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Coast Guard adopts newest national security cutter Calhoun, named for the service’s first chief petty officer

The crew of the Coast Guard Cutter Calhoun (WMSL 759) boards the ship following the commissioning ceremony in North Charleston, SC, Saturday, April 20, 2024. The Calhoun is named after the Coast Guard's first chief petty officer, Charles Calhoun.

The crew of the Coast Guard Cutter Calhoun (WMSL 759) boards the ship following the commissioning ceremony in North Charleston, SC, Saturday, April 20, 2024. The Calhoun is named after the Coast Guard’s first chief petty officer, Charles Calhoun. (Nick Ameen/US Coast Guard)

The U.S. Coast Guard on Saturday commissioned its newest cutter, the USCGC Calhoun (WMSL 759), at Coast Guard Base Charleston, S.C.

The Legend-class national security cutter is named after the Coast Guard’s first chief petty officer, Charles L. Calhoun.

Coast Guard Commander Adm. Linda Fagan presided over the ceremony.

Calhoun served in the United States Navy during World War II before enlisting in the Coast Guard in 1946. His Coast Guard career featured more than 170 months of service at sea, including service in Vietnam. Calhoun served as chief noncommissioned officer from 1969 to 1973 and advised the commander on matters affecting the troops. The dedication date, April 20, was in honor of Calhoun’s birthday.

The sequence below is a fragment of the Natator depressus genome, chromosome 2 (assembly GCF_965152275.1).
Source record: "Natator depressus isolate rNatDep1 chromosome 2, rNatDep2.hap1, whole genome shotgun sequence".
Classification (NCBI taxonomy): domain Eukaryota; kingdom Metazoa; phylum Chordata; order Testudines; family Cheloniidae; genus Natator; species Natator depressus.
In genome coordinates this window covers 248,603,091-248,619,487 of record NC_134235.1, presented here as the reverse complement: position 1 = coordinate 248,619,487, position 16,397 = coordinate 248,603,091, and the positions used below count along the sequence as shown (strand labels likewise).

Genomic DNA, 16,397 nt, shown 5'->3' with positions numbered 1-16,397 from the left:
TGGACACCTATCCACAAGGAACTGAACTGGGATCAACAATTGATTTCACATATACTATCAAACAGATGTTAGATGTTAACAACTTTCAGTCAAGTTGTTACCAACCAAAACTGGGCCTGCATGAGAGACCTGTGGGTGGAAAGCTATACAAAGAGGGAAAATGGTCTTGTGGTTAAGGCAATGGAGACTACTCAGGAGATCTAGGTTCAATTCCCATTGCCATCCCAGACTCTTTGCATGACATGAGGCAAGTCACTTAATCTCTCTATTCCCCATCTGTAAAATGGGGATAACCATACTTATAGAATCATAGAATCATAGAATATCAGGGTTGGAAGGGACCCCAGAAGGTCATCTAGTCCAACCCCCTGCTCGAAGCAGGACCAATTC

Coast Guard Commander Adm. Linda Fagan and Capt. Timothy Sommella, commander of the U.S. Coast Guard Cutter Calhoun (WMSL 759), greet each other during the cutter's commissioning ceremony, Saturday, April 20, 2024, in North Charleston, S.C.

Coast Guard Commander Adm. Linda Fagan and Capt. Timothy Sommella, commander of the U.S. Coast Guard Cutter Calhoun (WMSL 759), greet each other during the cutter’s commissioning ceremony, Saturday, April 20, 2024, in North Charleston, SC (Brandon Hillard / U.S. Coast Guard)

“I am honored to share the job title, Master Chief Petty Officer of the Coast Guard, with Charles Calhoun,” said Heath Jones, 14th Master Chief Petty Officer of the Coast Guard. “His efforts as a voice for the workforce created significant, lasting cultural change within the Coast Guard. His commitment to people, the most precious resource we have, and the challenges he faced paved the way for the talent transformation work we do today.”

The 130-meter Legend-class national security cutters are equipped with state-of-the-art command and control equipment, the ability to launch and accommodate multiple small boats and aircraft and an advanced engineering plant capable of reaching speeds of approximately 50 km/h. , making them the most versatile cutters in the Coast Guard fleet. The cutter’s primary missions include anti-drug operations, migrant interdiction, living marine resources, and defense preparedness.

Calhoun is the 10th Legend-Class national security cutter and will be homeported in North Charleston alongside Coast Guard Cutters Hamilton (WMSL 753), James (WMSL 754) and Stone (WMSL 758).

USCGC Calhoun departed the shipbuilding division of Huntington Ingalls Industries in Pascagoula, Miss., on November 19, 2023.  The National Security Cutter is the 10th Legend-class cutter delivered to the Coast Guard.

USCGC Calhoun departed the shipbuilding division of Huntington Ingalls Industries in Pascagoula, Miss., on November 19, 2023. The National Security Cutter is the 10th Legend-class cutter delivered to the Coast Guard. (Huntington Ingalls Industries)